De mortuis nihil nisi bonum (of the dead, [speak] nothing unless it is good) has always been one of my favorite Latin aphorisms but it would put us historians out of business. It would also permit the ideologues to totally distort the truth about the past, something that a wide variety of the krazy spectrum—from the ‘Tea-Party’ folk in politics to the Latin Massers in the Church—do well enough already with their various rewrites of history, secular and religious.
And today Cardinal Edward Egan, former Archbishop of New York, is laid to rest. The television is replete with a variety of people ranging from the policeman who stands in front of the Cardinal’s residence on Madison Avenue to a Knight of Malta resplendent in the cowl of his Order saying what a warm and kind man His late Eminence was. De mortuis nihil nisi bounum is about selective memory. History needs to be more rounded.
There are good things one could say about the Cardinal. Edward Egan was not a bad man and even if he were, everyone has something good that can be said about them. His family testified to his love for them and his love for the people of New York. Love he may have had but he certainly was not one to emote in public or even show affection. He certainly was there for the people of New York in the aftermath of 9/11 and, while not a warm man, he was dutiful in personally performing the funeral rites of many and visiting many more in hospitals.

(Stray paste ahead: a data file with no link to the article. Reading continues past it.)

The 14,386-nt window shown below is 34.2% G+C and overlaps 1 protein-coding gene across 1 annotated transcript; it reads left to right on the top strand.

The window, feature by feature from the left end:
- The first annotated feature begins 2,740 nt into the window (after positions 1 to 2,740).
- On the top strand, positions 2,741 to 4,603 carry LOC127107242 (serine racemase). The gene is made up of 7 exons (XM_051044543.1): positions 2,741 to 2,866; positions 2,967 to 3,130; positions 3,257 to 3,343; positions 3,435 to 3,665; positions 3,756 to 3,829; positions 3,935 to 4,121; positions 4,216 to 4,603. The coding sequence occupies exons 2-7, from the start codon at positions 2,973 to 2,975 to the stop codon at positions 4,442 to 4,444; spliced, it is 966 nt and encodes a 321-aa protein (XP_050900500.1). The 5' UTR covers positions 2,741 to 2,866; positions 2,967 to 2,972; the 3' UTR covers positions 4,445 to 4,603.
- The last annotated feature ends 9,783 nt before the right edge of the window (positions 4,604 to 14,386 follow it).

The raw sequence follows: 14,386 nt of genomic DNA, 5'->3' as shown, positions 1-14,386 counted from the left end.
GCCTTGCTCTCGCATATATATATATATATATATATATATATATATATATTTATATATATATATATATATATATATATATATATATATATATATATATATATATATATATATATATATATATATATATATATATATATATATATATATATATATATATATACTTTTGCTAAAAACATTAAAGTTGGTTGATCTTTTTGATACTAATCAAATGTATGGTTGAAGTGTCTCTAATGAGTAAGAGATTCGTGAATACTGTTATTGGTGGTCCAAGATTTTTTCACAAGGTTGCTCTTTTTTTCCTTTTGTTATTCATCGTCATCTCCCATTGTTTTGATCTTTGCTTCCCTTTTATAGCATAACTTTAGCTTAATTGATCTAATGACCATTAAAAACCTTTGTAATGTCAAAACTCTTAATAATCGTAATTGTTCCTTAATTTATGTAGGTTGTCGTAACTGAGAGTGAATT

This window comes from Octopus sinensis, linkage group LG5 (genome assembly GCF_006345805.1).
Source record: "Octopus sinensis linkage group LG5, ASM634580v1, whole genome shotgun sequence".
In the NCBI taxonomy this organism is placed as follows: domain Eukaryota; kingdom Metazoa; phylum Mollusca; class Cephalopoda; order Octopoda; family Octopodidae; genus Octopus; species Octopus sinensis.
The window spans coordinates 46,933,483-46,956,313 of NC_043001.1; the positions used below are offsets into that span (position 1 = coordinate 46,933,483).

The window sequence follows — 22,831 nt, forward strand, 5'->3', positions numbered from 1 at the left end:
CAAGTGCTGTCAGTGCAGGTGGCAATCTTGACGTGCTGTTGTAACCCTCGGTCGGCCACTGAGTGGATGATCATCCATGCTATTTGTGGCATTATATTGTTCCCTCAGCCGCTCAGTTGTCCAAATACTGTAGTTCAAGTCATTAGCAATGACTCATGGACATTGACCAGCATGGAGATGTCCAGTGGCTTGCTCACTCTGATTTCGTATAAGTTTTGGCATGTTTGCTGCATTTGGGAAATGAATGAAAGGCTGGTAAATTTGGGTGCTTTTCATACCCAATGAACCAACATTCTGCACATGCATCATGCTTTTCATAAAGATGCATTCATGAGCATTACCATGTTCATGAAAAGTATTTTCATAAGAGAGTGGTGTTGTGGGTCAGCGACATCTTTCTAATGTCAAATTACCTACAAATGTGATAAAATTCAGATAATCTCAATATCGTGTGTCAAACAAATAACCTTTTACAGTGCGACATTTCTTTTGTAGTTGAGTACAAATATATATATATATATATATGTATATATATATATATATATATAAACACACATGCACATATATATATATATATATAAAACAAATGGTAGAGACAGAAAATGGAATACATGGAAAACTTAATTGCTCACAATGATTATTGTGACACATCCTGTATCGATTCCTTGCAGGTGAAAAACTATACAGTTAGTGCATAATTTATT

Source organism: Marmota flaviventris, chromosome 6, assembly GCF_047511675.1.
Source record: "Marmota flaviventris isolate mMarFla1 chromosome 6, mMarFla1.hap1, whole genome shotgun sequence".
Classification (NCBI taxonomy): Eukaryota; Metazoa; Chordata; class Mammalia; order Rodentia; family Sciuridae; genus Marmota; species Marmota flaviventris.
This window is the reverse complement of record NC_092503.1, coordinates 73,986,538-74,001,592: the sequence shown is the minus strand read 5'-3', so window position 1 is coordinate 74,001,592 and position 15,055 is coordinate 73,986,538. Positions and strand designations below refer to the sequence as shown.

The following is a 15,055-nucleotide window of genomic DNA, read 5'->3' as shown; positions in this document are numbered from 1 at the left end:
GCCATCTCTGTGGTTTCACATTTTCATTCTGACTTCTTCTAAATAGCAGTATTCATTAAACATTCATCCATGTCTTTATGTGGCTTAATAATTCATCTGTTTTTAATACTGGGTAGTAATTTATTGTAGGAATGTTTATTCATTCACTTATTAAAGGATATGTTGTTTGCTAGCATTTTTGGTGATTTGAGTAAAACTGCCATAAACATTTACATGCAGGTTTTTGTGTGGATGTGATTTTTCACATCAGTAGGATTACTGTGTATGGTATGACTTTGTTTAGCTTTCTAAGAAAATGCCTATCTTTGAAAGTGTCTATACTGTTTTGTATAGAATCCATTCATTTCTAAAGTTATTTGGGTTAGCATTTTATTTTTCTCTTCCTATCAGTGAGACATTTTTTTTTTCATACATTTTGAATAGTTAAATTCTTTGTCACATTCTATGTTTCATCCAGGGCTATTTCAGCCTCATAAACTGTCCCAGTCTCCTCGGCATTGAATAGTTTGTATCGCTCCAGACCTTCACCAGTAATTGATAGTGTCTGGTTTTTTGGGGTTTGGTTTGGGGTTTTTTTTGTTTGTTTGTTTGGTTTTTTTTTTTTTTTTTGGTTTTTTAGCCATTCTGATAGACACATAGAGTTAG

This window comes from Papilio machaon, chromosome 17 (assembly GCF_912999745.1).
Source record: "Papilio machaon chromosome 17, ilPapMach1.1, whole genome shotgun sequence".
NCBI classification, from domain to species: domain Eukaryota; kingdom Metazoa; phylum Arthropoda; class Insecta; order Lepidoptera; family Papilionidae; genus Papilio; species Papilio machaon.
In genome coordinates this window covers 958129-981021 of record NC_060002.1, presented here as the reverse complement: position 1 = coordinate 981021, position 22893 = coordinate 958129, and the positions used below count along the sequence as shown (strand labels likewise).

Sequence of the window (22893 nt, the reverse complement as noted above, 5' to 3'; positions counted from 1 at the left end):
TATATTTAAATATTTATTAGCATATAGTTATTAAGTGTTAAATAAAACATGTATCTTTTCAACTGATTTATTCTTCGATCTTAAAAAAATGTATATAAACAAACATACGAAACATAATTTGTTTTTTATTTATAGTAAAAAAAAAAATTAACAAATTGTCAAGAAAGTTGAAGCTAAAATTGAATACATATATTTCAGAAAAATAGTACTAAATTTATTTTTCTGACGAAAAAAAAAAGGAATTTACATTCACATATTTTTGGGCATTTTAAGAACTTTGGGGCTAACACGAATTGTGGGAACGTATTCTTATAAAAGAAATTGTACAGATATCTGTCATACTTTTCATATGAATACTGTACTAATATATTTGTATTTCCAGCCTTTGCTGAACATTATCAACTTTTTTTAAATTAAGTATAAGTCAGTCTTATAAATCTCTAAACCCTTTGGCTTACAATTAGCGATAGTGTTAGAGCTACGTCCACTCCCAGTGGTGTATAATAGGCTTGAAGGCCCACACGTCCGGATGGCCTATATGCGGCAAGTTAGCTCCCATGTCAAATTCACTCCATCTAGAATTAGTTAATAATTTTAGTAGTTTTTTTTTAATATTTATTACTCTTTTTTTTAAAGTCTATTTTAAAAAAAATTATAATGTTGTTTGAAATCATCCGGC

He was a great money man. And despite all our liberal “disdain” of filthy lucre, the fact is the Church needs money to accomplish its mission. On the one hand, Cardinal Egan was a great fund-raiser and, on the other, he could tighten a budget in a way that Scott Walker could only envy—and, unfortunately, too often with the same amount of human suffering of which the good Governor is proud of in the great State of Denial, I mean Wisconsin. Egan was more successful in reaching solvency for the Diocese of Bridgeport when he was bishop there than he was in New York, but New York’s problems were much greater and, on the bottom line, he didn’t do bad for New York from the fiscal perspective. He was slow to close underpeopled churches which has left headaches for his successor but which somewhat modulated his unpopularity among those parishioners whose churches he kept open.
He also was a staunch promoter of priestly vocations though the quality of men he attracted to his seminary and the “reforms” he enacted at the seminary in Yonkers (Saint Joseph’s, Dunwoodie) are not universally admired. One would have to say that the Jury is still out on those questions. He certainly didn’t anticipate the “Francis Model,” though the worst system will still produce some good priests and the best system some rotten apples. He also missed Francis’ boat when it came to providing a retirement residence; let’s just say that it wasn’t a downward move when the left the official Archbishop’s residence on Madison Avenue for his new retirement digs.
He was a staunch defender of the unborn but also a proponent of interpreting canon 915 to exclude those in public life who saw their public duties differently. He instructed then Mayor Rudolf Giuliani not to receive Holy Communion and was furious when the Mayor received Communion at Pope Benedict’s New York Mass in April 2008, issuing a public rebuke of the Mayor over the matter.